The Los Angeles Chargers are going to win the next Super Bowl.
At least that's what Melvin Ingram announced in the spring, the edge rusher going on an all-out blitz as a prognosticator.
His bold words during minicamp were immediately tempered by coach Anthony Lynn, who reminded Ingram and everyone else that the Chargers didn't even win their division last season.
Known for his raging confidence, Ingram was expressing a desire that permeates the team's locker room.
Most of the rest of the Chargers, however, have taken a more measured approach regarding what will happen in 2019.
"I think you just look up and go 'Oh, yeah, we'll just go out and win 12 games again,' " quarterback Philip Rivers said. "That doesn't just happen. We also know how hard it was to win those 12.
"There was a handful that could've gone either way that we found a way to do that. I think our guys know. I think we have the right attitude. Guys are hungry. We also know how we felt leaving that locker room in New England coming up short."
The Chargers were eliminated by the Patriots in the divisional round of the playoffs in January. They reached that point with a series of late-fourth-quarter triumphs, the most notable coming in December at Pittsburgh and at Kansas City.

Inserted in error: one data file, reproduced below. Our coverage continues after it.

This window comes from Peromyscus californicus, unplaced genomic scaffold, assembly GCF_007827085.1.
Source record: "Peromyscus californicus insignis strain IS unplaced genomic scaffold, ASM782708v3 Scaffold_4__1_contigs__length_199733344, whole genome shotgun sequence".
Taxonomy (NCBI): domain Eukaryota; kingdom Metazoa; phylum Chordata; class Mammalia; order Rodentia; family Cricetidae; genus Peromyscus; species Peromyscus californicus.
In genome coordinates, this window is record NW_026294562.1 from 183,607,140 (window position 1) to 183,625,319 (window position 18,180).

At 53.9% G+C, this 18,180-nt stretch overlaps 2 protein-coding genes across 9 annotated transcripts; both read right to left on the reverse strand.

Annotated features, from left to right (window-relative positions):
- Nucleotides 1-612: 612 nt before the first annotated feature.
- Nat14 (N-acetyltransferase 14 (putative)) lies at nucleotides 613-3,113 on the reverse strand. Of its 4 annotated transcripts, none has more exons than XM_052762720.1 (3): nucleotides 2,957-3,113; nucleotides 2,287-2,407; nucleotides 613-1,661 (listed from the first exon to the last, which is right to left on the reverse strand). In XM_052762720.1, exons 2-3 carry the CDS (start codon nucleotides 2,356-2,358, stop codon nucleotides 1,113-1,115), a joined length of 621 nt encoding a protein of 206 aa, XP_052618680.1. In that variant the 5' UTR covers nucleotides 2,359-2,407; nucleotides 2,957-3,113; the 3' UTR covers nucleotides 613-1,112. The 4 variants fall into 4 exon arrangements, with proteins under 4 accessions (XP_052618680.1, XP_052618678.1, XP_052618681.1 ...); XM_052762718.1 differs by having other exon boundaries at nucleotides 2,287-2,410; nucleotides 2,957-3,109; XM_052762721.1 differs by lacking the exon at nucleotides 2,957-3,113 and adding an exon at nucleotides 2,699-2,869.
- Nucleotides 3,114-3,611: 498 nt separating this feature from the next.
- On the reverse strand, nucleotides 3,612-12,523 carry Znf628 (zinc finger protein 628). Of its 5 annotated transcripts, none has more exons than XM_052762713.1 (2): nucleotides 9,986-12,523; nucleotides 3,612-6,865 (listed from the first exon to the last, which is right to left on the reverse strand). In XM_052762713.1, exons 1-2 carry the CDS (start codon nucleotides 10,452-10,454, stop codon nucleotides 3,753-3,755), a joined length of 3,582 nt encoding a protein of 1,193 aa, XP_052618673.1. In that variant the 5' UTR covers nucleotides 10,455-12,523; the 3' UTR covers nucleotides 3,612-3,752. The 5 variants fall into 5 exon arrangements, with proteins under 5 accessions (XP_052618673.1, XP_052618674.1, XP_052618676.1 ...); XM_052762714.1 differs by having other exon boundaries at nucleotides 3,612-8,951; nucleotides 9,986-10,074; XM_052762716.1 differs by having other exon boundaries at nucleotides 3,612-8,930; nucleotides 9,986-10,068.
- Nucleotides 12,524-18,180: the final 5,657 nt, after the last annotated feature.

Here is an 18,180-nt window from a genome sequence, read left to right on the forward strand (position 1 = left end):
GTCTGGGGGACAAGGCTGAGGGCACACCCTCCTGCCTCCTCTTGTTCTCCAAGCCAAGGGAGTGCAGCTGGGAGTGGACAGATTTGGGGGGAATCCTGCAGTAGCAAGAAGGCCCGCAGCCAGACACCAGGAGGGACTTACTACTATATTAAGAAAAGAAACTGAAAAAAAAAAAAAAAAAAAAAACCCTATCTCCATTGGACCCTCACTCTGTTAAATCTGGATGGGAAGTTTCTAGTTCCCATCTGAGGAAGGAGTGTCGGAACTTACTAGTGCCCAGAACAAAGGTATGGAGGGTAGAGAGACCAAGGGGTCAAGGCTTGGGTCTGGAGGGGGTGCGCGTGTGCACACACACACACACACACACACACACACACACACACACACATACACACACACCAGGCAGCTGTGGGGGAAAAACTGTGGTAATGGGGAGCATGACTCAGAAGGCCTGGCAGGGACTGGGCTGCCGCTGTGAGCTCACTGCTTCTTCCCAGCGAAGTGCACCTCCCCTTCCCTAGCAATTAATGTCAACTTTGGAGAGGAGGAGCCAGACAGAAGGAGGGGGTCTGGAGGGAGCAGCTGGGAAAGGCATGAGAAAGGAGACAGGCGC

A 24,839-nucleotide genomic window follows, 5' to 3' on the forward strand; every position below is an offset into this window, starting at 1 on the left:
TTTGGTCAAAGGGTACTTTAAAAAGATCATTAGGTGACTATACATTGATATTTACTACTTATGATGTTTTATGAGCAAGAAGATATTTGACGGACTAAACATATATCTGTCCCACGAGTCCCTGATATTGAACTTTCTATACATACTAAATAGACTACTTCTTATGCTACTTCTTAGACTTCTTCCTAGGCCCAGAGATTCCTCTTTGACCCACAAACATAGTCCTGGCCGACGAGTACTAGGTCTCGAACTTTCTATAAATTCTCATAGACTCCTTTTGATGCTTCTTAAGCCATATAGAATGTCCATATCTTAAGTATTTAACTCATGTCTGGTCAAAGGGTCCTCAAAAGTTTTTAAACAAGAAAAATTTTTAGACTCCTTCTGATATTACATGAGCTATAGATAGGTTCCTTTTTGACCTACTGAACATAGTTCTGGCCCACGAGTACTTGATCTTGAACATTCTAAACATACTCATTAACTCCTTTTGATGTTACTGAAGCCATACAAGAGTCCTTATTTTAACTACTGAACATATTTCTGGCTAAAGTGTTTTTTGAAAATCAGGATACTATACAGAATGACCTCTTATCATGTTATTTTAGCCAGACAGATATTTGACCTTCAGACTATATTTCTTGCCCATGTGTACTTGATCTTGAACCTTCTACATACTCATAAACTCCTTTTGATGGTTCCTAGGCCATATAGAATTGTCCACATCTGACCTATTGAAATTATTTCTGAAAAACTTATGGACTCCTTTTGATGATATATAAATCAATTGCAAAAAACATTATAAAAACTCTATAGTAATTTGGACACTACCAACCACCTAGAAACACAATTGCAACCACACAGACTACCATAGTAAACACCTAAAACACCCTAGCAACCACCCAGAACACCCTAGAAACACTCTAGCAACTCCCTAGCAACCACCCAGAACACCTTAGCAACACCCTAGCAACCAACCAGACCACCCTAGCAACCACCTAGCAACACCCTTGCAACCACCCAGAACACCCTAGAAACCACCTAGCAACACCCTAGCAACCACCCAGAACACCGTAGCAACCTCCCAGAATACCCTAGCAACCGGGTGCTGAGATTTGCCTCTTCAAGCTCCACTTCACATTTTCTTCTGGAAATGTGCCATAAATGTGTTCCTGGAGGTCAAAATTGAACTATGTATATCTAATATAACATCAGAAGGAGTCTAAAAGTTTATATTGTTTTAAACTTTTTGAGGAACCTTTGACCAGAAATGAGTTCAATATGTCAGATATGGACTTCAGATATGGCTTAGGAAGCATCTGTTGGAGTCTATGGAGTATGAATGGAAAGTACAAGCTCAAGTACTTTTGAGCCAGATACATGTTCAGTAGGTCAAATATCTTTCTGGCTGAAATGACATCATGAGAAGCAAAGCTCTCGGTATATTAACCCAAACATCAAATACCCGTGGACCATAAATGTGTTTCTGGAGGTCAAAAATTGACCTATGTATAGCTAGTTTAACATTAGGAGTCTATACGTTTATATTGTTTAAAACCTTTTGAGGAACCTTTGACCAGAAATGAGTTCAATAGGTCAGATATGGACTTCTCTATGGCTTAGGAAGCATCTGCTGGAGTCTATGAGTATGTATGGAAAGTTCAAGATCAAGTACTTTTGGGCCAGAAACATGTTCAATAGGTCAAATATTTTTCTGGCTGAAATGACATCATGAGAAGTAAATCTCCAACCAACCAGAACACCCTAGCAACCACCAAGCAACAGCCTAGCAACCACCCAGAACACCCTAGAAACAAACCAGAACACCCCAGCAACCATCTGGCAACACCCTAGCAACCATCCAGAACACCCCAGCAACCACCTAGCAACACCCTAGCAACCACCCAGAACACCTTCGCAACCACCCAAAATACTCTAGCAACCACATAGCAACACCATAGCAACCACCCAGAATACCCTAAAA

Lynn has said the Chargers just as easily could have been 7-9 instead of 12-4.
They finished tied atop the AFC West with the Chiefs, who got the title via a tiebreaker.
"Everybody always wants to say Super Bowl, but I think it starts off with the division," cornerback Casey Hayward said. "We have a really good division. The Chiefs have won the past three years, and I think it starts there.
"We need to try to win our division and then focus on everything else after that. We have the (Indianapolis) Colts in Week 1, but we're so far away from there that we have a chance to get better and better each and every day."
The Chargers haven't won the AFC West since 2009. A division title brings with it the opportunity to host at least one playoff game. Last season, an extended travel schedule might have caught up to the Chargers by mid-January.
Now approaching a decade since the franchise's most recent postseason game at home, Rivers indicated he's more concerned about building belief than forecasting how this season will finish. "It's a little-by-little deal," he said. "In training camp, you build it. In meeting rooms, you build it. In the locker room, you build it. You build starting in preseason games, going against the Rams in practice, going against the (New Orleans) Saints in practice.
"All those things. You build it as the year goes. I think that trust, love and togetherness is something that goes. It doesn't just stop. ... I think that kind of carries, as we saw all through (last) season. It's just a matter of going and doing it."